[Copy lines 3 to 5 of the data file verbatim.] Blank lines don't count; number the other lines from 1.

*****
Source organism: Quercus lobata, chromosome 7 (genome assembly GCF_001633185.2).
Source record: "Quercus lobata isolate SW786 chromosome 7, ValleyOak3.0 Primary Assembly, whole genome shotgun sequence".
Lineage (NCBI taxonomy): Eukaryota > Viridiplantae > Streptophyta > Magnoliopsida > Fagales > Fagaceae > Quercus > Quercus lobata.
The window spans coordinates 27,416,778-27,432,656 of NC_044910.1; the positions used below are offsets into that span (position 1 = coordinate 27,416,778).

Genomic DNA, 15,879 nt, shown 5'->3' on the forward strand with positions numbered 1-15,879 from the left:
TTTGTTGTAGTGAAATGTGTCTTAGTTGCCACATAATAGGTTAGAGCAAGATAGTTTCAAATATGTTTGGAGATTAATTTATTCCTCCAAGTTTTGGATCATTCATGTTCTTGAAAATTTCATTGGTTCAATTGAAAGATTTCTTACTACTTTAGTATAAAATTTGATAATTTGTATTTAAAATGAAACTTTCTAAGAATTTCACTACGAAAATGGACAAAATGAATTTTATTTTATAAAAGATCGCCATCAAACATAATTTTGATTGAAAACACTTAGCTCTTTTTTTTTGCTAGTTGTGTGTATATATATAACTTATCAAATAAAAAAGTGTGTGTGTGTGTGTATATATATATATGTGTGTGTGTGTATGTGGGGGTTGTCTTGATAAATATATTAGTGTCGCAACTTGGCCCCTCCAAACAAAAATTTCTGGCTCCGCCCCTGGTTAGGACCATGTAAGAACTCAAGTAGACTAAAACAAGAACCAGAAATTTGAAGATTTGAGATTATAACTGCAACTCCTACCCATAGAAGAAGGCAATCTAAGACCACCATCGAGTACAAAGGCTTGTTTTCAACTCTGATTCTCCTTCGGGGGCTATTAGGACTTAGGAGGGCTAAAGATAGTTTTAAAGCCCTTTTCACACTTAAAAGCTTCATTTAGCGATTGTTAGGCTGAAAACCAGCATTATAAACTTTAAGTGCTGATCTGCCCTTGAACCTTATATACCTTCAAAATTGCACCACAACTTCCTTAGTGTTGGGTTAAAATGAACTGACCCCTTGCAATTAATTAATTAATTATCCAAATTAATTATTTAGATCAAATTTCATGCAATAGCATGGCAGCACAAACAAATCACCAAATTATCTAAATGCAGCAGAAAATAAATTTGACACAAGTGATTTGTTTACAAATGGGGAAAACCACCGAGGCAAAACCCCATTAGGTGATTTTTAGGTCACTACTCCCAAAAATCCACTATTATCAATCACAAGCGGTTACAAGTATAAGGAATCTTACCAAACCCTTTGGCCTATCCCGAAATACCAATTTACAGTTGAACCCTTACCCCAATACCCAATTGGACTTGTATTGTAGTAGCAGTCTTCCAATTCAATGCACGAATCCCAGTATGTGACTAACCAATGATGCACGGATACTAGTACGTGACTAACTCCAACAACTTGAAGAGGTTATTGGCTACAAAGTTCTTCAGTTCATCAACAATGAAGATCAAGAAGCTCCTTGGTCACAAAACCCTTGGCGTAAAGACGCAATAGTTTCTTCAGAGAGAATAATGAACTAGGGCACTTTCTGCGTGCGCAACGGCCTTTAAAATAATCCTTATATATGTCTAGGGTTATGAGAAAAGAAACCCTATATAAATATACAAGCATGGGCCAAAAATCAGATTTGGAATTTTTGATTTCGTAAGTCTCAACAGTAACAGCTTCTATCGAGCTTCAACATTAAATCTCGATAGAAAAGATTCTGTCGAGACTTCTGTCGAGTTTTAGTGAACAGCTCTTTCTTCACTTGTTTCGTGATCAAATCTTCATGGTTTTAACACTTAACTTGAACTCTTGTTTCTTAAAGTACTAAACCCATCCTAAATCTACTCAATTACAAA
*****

Lineage (NCBI taxonomy): Eukaryota > Viridiplantae > Streptophyta > Magnoliopsida > Fagales > Fagaceae > Quercus > Quercus lobata.
The window spans coordinates 27,416,778-27,432,656 of NC_044910.1; the positions used below are offsets into that span (position 1 = coordinate 27,416,778).

Genomic DNA, 15,879 nt, shown 5'->3' on the forward strand with positions numbered 1-15,879 from the left: